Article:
It is a parent’s greatest fear for their child to become sick. Almost 16 years ago, my daughter at the age of seven became very sick, very suddenly. I will never forget, it was the day before Halloween and she had to be picked up from school. As soon as I saw her the fear came over me; I knew something was very wrong. Little did I know she had been stricken with a disease that would affect the rest of her life. The doctor diagnosed it before he even examined her. He could smell it on her breath, the sweetness; she had type 1 diabetes. The tests confirmed it; her sugar level was so high that it would not even register on a glucose meter that would take a reading of up to 900 mg/dl (milligrams per deciliter). A non-diabetic person’s normal blood sugar level would be between 80 to 120 mg/dl but hers was so high that she was experiencing ketoacidosis, an extremely dangerous condition that leads to a diabetic coma and eventually death if left untreated. There are many changes a type 1 diabetic has to deal with once diagnosed but it is vital to have a treatment plan that consists of these three things they must do on a daily basis to stay alive: take insulin, check their blood sugar levels, and count carbohydrates.
Before moving on, I would like to provide a few facts about type 1 diabetes so that you will have a better understanding of why the three things I am going to talk about are so vital for a type 1 diabetic. According to the JDRF website, formally known as the Juvenile Diabetes Research Foundation, last accessed on March 15, 2013, on the web page titled Type 1 Diabetes Facts:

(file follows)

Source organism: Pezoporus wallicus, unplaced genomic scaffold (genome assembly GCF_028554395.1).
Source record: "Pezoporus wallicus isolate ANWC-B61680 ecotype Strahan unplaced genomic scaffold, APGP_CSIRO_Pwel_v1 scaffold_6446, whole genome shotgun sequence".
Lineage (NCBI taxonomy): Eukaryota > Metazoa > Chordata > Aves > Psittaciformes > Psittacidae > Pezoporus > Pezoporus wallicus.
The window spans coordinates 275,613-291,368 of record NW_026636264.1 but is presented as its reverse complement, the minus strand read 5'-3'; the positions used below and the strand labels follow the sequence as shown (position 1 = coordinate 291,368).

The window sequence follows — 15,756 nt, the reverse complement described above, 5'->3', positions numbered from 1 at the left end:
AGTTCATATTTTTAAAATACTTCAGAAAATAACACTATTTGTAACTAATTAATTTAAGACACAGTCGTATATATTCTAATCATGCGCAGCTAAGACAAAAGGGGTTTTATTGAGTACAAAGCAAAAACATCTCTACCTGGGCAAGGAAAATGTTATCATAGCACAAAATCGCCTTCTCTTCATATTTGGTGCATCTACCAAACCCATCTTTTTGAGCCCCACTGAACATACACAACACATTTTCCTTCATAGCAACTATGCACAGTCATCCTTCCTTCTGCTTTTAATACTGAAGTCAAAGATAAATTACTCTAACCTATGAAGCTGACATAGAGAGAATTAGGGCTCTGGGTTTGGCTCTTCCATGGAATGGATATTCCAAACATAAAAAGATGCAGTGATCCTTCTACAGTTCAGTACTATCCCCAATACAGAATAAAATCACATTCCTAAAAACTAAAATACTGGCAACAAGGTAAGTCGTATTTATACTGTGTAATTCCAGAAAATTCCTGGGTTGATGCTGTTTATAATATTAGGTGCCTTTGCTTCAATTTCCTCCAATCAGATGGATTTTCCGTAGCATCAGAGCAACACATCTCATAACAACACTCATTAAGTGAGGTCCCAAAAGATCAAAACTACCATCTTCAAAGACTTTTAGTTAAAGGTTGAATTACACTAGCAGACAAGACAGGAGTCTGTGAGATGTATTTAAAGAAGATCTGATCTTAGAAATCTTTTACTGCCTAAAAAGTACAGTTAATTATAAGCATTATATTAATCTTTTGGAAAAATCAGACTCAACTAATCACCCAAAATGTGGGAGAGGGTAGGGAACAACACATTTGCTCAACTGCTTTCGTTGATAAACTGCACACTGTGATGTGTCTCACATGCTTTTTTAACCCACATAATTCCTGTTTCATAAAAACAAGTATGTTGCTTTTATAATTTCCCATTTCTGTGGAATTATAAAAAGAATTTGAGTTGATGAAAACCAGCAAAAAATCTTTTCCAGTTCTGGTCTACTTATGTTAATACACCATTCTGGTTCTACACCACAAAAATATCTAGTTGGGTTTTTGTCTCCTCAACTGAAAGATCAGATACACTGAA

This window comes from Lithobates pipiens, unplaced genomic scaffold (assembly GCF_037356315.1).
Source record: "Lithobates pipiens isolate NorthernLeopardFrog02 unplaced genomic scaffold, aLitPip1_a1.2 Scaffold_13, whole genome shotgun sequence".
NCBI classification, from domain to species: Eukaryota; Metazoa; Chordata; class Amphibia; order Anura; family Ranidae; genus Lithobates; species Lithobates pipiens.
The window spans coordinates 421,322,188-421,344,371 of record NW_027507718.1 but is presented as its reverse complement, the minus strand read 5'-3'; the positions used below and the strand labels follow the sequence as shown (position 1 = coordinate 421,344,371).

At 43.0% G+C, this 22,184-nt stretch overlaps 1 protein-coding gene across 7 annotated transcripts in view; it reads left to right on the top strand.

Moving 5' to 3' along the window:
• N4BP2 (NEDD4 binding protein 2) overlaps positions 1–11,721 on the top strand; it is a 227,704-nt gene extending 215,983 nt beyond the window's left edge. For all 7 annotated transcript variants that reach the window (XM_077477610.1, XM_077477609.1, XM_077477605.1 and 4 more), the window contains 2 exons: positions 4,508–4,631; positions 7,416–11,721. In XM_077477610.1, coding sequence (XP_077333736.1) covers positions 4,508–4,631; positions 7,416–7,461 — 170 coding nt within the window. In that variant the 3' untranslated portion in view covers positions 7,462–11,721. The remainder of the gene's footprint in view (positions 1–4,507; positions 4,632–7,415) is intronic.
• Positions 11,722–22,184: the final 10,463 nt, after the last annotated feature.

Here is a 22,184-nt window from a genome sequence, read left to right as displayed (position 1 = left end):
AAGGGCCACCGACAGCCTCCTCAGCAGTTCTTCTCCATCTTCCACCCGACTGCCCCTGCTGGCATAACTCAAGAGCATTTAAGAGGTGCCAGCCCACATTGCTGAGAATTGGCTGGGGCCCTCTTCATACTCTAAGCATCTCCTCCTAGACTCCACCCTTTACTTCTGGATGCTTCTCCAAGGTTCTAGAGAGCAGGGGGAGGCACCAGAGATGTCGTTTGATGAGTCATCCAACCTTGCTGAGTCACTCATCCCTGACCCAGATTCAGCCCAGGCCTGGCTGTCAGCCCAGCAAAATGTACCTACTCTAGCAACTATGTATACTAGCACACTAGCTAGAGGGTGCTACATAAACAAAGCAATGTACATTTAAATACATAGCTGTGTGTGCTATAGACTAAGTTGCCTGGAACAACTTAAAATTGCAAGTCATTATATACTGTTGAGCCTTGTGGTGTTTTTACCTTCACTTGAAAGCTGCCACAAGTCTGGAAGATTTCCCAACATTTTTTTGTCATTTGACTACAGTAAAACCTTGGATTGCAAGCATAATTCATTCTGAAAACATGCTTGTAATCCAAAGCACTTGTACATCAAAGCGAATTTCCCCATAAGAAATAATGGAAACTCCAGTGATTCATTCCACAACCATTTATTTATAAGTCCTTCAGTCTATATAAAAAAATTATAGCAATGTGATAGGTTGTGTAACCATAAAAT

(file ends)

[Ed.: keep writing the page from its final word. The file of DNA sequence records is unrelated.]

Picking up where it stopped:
• Type 1 diabetes is generally diagnosed in children, teens, and young adults
• Doctors do not know the exact cause of type 1 diabetes but they believe that genetics do play a role and that some type of virus may trigger it causing the body’s own immune system to mistakenly destroy the cells in the pancreas that produce insulin
• Type 1 diabetes is an autoimmune disease that results in the pancreas not producing enough insulin or no insulin at all because most or all of the beta cells that produce insulin have been destroyed
• Insulin helps the body convert glucose (sugar) from food to energy or nutrients for the cells
• When the beta cells are destroyed there is not enough or no insulin to covert the glucose, leading to high levels of sugar in the blood which causes major damage to organs and can lead to death if not treated
• Type 1 diabetes can be managed but it cannot be prevented and as of yet there is no cure
The first thing I would like to inform you about and the most important part of a treatment plan is that a type 1 diabetic must take insulin everyday of their lives, without it they will die. The Mayo Clinic, being a non-profit worldwide leader in medical care, research, and education, provides detailed information of the types of insulin and how it is given on their web page titled, Type 1 Diabetes, last updated January 2013. There are three types of insulin rapid-acting, long-acting, and intermediate-acting and they all must be injected into the skin because insulin cannot be ingested. There are three ways in which insulin can be administered:
• Needle and syringe – an exact dosage is drawn from a vial and requires a mixture of insulin (at one point my daughter was taking six shots a day)
• Insulin pen – a device that looks like an ink pen and has a prefilled cartridge of insulin where you can dial the dosage needed (they are easier to carry with you and more discreet)
• Insulin pump – a small device, about the size of a pager, worn on the outside of the body that connects a small tube from the reservoir holding insulin that is inserted under the skin and preprogramed to deliver fast acting insulin to the body 24/7, much like the pancreas does (it is more effective at controlling blood sugar levels than injections).
(Mayo Clinic, 2013)
My daughter was able to get an